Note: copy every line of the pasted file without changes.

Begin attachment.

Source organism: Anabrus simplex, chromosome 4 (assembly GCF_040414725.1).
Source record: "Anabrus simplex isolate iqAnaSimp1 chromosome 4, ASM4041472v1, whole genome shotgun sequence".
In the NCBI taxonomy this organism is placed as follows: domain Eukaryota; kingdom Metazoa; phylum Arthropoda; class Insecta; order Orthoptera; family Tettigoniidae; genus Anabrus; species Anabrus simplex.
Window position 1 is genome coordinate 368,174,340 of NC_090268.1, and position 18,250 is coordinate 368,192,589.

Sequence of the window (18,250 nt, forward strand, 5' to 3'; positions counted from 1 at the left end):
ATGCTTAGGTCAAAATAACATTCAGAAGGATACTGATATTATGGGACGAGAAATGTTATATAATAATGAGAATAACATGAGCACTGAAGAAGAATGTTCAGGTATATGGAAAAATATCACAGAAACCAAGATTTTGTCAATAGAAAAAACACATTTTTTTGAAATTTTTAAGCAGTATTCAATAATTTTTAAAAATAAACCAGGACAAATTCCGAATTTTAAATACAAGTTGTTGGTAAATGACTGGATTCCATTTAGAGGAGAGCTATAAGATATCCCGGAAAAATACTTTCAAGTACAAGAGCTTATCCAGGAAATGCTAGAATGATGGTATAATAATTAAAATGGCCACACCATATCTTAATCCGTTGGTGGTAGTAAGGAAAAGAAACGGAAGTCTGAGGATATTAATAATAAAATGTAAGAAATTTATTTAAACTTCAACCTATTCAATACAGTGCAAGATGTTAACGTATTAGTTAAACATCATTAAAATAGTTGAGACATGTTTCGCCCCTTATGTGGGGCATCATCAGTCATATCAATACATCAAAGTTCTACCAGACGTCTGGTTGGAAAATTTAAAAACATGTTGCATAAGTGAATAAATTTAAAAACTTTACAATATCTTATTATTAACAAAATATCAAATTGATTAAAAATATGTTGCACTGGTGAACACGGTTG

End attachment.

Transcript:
Source organism: Anabrus simplex, chromosome 4 (assembly GCF_040414725.1).
Source record: "Anabrus simplex isolate iqAnaSimp1 chromosome 4, ASM4041472v1, whole genome shotgun sequence".
In the NCBI taxonomy this organism is placed as follows: domain Eukaryota; kingdom Metazoa; phylum Arthropoda; class Insecta; order Orthoptera; family Tettigoniidae; genus Anabrus; species Anabrus simplex.
Window position 1 is genome coordinate 368,174,340 of NC_090268.1, and position 18,250 is coordinate 368,192,589.

Sequence of the window (18,250 nt, forward strand, 5' to 3'; positions counted from 1 at the left end):
ATGCTTAGGTCAAAATAACATTCAGAAGGATACTGATATTATGGGACGAGAAATGTTATATAATAATGAGAATAACATGAGCACTGAAGAAGAATGTTCAGGTATATGGAAAAATATCACAGAAACCAAGATTTTGTCAATAGAAAAAACACATTTTTTTGAAATTTTTAAGCAGTATTCAATAATTTTTAAAAATAAACCAGGACAAATTCCGAATTTTAAATACAAGTTGTTGGTAAATGACTGGATTCCATTTAGAGGAGAGCTATAAGATATCCCGGAAAAATACTTTCAAGTACAAGAGCTTATCCAGGAAATGCTAGAATGATGGTATAATAATTAAAATGGCCACACCATATCTTAATCCGTTGGTGGTAGTAAGGAAAAGAAACGGAAGTCTGAGGATATTAATAATAAAATGTAAGAAATTTATTTAAACTTCAACCTATTCAATACAGTGCAAGATGTTAACGTATTAGTTAAACATCATTAAAATAGTTGAGACATGTTTCGCCCCTTATGTGGGGCATCATCAGTCATATCAATACATCAAAGTTCTACCAGACGTCTGGTTGGAAAATTTAAAAACATGTTGCATAAGTGAATAAATTTAAAAACTTTACAATATCTTATTATTAACAAAATATCAAATTGATTAAAAATATGTTGCACTGGTGAACACGGTTG